Chapter 1 of Inclusive Practices, Inclusive pedagogies: Learning from Widening Participation in Art and Design Higher Education by Bhagat and O’Neil (2011) has illustrated that this area is deeply complex. WP has emerged to address longstanding issues that are cultural, social and politically embedded realities, these require a radical critique to shift the perpetuating and engrained habits of exclusivity that is prevalent in HE.
The definition of ‘widening participation’ has be been perceived to imply difference and ‘otherness’ which Bhagat and O’Neil question by repositioning it’s meaning to suggest a fully inclusive approach, urging a critical reappraisal of what WP means in all institutions and in ones own teaching practice.
Socio-economic class has been traditionally viewed as the primary focus of WP, increasing lower socio-economic groups’ access to and success in HE. Bhagat and O’Neil, however, assert that many other barriers exist that limit access and success in HE these include age, disability, gender, race, sexuality as well as socio-economic class. It is the transition from exclusivity to inclusivity that is the core of WP.
“We must make certain that the opportunities higher education brings are available to all those who have the potential to benefit from them, regardless of their background…” DFES, 2003, p.67
This quote from the previous governments 2003 White Paper is reassuring yet idealistic, it seems that the powers that be recognise (or recognised) that the WP agenda needs addressing, however, have the sentiments in the quote been realised 10 years later? Change is a slow and complex process. Bhagat and O’Neil explore whom WP refers to finding that in the UK we’re focused on social class whereas the US focuses on race and ethnicity. They suggest that the UK ‘colour-blind’ approach actually avoids the issue; by ignoring it, it does not exist. If the constructs and realities WP wishes to change, institutions need to tackle these issues head-on; it becomes apparent that difficult truths / realities need to be openly addressed and discussed. One ‘awkward’ truth / reality mentioned is that ‘university faculty staff remain predominantly white’, which is an uncomfortable fact.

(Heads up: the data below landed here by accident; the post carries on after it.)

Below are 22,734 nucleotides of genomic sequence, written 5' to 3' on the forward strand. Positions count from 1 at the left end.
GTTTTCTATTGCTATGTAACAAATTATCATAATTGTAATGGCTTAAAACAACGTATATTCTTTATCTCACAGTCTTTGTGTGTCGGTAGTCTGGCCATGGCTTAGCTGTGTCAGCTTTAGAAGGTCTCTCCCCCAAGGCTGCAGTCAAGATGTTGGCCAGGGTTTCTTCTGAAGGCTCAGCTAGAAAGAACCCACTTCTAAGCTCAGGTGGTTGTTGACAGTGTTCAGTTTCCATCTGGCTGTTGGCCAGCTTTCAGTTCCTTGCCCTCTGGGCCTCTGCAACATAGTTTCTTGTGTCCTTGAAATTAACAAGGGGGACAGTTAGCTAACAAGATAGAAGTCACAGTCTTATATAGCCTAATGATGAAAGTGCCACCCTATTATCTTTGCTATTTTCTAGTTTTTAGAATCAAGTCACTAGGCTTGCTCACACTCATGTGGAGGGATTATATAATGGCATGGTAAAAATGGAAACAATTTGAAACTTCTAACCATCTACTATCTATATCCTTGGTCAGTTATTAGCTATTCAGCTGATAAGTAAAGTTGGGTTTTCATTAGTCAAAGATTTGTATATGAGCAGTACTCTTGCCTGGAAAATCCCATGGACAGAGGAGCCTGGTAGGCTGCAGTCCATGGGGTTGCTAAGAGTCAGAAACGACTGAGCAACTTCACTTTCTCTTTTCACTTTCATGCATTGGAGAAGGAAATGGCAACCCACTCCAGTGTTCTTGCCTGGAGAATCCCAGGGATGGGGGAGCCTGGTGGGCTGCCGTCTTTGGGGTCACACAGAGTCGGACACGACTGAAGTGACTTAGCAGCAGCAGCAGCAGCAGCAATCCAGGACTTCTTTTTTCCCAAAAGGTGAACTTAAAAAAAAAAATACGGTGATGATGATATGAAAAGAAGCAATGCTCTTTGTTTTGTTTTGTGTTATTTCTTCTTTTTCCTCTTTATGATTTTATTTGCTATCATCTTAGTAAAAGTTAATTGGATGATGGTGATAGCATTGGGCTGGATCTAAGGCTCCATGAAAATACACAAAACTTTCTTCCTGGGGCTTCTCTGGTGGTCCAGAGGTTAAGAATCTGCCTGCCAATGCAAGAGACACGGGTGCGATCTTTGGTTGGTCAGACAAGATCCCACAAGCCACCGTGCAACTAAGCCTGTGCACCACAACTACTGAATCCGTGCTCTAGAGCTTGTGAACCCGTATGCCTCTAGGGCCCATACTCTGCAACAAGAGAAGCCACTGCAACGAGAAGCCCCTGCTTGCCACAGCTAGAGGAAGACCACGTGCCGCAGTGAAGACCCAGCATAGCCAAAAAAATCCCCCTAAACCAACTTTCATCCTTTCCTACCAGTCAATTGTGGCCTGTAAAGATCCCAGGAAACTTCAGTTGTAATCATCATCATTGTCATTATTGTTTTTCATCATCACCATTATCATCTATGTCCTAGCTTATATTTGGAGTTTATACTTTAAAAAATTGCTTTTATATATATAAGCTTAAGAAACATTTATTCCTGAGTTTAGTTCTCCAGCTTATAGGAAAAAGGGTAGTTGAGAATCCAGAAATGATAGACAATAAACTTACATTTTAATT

Within my experience of teaching, cohorts have come from many different nationalities, ethnicities and socio-economic backgrounds. One issue that I have encountered is that teaching staff are never made aware who is WP, which I appreciate illustrates the ‘otherness’ Bhagat and O’Neil refer too, however, WP students are apparently entitled to an additional 1hr tutorial, if that is the case is that only again reinforcing that ‘otherness’ implying that WP students do require an additional tutorial? If I am honest I feel that all students would benefit from an additional 1hr tutorial! I found this issue echoed in Stephen Gorard’s observation that universities attract but do not cater for WP students.
I have found reading this chapter to be both insightful and unsettling; in the sense that it is apparent that injustices and inequalities permeate throughout education and consequently all cultural, social and political institutions. The instruction Bhagat and O’Neil prompt: “…we reconceptualise education as inherently participator and work toward a socially-integrative HE that reflects and speaks to all of British society” is something that I feel is extremely necessary in light of the landscape they paint and something that I would like to assist in realising.